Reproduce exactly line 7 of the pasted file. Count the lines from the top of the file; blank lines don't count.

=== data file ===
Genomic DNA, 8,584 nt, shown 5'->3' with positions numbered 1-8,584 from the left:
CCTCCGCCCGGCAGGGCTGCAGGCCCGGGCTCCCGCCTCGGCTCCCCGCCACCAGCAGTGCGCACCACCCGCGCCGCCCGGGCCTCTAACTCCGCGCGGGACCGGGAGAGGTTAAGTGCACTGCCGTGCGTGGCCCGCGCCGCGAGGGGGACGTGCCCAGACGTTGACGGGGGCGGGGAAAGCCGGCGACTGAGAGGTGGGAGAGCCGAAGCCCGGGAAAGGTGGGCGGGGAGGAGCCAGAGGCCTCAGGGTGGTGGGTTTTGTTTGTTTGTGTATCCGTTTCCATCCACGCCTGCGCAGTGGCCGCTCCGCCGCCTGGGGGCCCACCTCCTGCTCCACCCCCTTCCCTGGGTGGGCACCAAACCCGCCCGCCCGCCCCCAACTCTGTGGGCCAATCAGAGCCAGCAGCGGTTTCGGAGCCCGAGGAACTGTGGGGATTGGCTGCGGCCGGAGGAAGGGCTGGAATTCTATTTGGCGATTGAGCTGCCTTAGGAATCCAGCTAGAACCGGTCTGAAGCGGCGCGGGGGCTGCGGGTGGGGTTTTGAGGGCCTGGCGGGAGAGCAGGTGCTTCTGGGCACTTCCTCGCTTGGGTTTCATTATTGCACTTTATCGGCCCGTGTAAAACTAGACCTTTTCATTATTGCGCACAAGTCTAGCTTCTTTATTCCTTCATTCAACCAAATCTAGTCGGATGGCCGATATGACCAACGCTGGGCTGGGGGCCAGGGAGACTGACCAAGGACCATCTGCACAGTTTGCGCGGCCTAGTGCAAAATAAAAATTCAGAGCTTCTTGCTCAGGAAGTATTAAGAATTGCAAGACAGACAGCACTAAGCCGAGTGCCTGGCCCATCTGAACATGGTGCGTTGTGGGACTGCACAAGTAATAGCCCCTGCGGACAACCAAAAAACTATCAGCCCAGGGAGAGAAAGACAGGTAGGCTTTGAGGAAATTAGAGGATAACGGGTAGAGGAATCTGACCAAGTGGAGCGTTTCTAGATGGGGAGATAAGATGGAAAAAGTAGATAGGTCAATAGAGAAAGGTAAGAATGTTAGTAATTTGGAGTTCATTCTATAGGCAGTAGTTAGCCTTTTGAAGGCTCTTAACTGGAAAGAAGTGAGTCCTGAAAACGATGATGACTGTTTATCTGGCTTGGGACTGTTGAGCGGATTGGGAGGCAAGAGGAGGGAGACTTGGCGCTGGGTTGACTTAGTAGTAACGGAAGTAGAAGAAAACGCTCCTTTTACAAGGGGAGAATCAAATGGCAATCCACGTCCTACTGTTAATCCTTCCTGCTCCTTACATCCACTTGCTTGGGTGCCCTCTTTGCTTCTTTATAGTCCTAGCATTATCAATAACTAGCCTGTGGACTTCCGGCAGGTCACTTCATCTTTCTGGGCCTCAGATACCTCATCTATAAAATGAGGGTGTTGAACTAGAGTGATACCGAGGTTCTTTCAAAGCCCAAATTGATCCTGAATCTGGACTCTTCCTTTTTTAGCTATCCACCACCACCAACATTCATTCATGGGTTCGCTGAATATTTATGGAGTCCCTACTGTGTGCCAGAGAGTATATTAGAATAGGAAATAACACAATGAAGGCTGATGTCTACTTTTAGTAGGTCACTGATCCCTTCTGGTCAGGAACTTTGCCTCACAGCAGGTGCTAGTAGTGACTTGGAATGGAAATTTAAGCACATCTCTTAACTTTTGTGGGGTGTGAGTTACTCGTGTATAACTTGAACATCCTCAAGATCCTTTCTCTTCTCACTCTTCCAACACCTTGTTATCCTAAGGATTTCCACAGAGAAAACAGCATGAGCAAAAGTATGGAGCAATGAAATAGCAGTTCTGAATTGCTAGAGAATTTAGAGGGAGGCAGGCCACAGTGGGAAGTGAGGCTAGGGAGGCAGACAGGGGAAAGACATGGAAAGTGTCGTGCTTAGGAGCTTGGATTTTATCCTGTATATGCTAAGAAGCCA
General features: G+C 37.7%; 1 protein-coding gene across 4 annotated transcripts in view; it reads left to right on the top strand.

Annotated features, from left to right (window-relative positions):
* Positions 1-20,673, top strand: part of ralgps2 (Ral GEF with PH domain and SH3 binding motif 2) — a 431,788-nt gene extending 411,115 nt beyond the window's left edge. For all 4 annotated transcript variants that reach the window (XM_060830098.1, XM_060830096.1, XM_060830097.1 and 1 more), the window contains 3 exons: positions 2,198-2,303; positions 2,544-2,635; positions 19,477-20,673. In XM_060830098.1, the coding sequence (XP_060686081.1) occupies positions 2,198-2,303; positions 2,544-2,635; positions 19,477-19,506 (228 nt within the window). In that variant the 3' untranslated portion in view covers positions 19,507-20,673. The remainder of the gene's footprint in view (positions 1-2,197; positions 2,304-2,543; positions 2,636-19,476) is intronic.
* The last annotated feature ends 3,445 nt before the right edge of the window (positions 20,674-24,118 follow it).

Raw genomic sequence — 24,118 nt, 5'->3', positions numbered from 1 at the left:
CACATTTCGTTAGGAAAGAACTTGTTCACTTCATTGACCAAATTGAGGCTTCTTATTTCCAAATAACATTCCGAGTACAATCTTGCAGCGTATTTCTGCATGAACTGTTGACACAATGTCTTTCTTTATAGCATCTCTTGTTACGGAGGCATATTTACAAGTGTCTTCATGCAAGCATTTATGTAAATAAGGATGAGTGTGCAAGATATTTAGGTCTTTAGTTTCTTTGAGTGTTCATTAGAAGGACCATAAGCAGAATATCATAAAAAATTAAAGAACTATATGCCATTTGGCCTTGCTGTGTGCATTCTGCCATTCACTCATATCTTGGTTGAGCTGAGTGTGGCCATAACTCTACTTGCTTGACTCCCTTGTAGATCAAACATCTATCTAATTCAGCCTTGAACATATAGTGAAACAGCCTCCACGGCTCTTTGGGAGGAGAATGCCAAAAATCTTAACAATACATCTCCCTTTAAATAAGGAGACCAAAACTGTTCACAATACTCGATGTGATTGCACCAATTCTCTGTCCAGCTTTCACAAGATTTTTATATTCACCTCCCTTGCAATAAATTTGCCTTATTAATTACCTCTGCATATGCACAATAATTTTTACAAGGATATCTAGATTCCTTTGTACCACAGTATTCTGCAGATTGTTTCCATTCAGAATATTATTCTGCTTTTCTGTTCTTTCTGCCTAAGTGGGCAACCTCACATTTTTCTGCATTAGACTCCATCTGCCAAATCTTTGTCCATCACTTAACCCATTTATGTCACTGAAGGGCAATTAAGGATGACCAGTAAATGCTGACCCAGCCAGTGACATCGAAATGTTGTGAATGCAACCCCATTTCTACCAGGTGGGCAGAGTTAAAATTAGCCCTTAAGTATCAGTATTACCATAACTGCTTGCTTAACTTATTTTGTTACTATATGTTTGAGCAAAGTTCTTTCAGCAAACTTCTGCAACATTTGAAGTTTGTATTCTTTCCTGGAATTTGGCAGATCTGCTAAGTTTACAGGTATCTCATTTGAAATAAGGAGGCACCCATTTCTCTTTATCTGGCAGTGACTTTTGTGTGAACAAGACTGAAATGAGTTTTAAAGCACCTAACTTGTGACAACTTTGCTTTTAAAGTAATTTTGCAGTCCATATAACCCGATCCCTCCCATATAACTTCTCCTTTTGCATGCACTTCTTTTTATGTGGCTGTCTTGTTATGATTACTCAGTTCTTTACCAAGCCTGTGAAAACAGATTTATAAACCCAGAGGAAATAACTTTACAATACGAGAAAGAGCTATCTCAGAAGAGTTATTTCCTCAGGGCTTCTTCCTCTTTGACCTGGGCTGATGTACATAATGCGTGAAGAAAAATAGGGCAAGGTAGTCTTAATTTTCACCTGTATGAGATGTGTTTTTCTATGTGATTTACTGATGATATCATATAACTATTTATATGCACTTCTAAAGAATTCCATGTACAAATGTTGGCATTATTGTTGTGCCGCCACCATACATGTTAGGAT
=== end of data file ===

Raw genomic sequence — 24,118 nt, 5'->3', positions numbered from 1 at the left: